In a largely unregulated sector the Heat Network (Metering and Billing) Regulations 2014 (the Regulations) form the key piece of mandatory legislation that directly governs the operation of district heat networks in the UK.

Their overarching aim is to enable end users to be aware of how much energy they use, which will help to manage and ultimately reduce that consumption. 

The regulations impose obligations on a range of entities that are not typically considered to be heat suppliers, and who would not normally expect to have in-depth knowledge of heat supply arrangements.

One of its final stages was due in December – by which heat suppliers must ensure that, in buildings with more than one occupier, cost effectiveness and feasibility assessments have been done and meters installed.

All organisations that supply and charge for heating, cooling or hot water to a final customer through a district heating network (DHN) must comply with the obligations in the regulations. Failure to comply could result in a fine or, in some circumstances, a criminal penalty.

Facilities managers, although not directly supplying the heat, are therefore subject to this legislation. A ‘heat supplier’ is defined as any entity that has a contractual arrangement with a customer for the supply of heat in return for payment. 

Typical arrangements under which a property management entity is a heat supplier include:

  • A management company procuring supply of heat on behalf of tenants.
  • A housing management department that acts as ground rent collection agency and has contracts with tenants in more than one affordable housing block supplied by the same heat source.
  • A managing agent entered into rent nomination agreements with multiple tenants in a commercial building.
  • Heat suppliers must submit a notification of the following points to the secretary of state for energy containing certain information in relation to each of the DHNs that they operate:
  • The estimated heating capacity, heat generated and heat supplied per calendar year;
  • The number and type of buildings supplied by the DHN;
  • The number of end users supplied by the system;
  • The number of meters installed in the buildings supplied; and
  • The expected frequency and content of billing information provided to the end user.

This notification must take place on or before the date of operation of the network and must be updated every four years.


There is a general duty for the heat supplier to issue bills to the end user that are accurate and based on actual rather than estimated consumption. A bill must be issued at least once a year, or twice a year if the customer is being billed annually. In the contract for supply of heat, the following billing information must be included:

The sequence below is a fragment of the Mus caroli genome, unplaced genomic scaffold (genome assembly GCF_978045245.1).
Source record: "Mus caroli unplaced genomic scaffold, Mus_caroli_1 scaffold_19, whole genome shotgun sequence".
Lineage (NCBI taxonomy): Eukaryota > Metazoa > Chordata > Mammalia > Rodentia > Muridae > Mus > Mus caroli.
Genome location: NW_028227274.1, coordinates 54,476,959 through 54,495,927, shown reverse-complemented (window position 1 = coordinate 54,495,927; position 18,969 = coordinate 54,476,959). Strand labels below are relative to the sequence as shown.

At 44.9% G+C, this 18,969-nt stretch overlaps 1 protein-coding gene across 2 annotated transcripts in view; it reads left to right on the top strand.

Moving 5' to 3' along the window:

• Current energy prices charged by the heat supplier;
  • Information about the end user’s consumption for that period;
  • Comparisons against that end user’s previous consumption for the same period (i.e. the previous year);
  • Contact information for organisations from which information on efficiency measures can be obtained.

Other billing requirements

The heat supplier must not charge the end user for providing bills or billing information and must provide:

  • A clear explanation of the bill, including how the bill was calculated and specifying which charges are fixed and which are variable;
  • Electronic bills if requested by the end user and (if requested) estimates of energy costs; and,  if requested:
  • The end user’s billing information to any person who is supplying energy services (advising on how to reduce consumption).

While the regulations look demanding, government policy is nevertheless highly encouraging. Last month it announced the Heat Networks Investment Project (HNIP) that will inject £320 million of support to increase the development of heat networks in England and Wales. 

The first phase - with £39 million of funding – will be the pilot scheme and will be open to local authorities and public sector bodies, with initial payments to be made by March of this year. 

It is expected that support from HNIP will unlock about £2 billion of private and local capital investment creating multiple supply chain opportunities from a diverse range of heat network schemes that could result in some 200 large heat networks by 2025. 

This makes it increasingly possible for local authorities to procure the interconnection of housing developments where the economics might not otherwise stack up. 

However, once the connecting infrastructure is established this could drive or trigger a number of additional benefits where the primary network can be expanded further to feed new housing/regeneration developments. 


If you would like to discuss the article above or Heat Networks further please contact Nathan Bradberry.

*This article was first published in FM World

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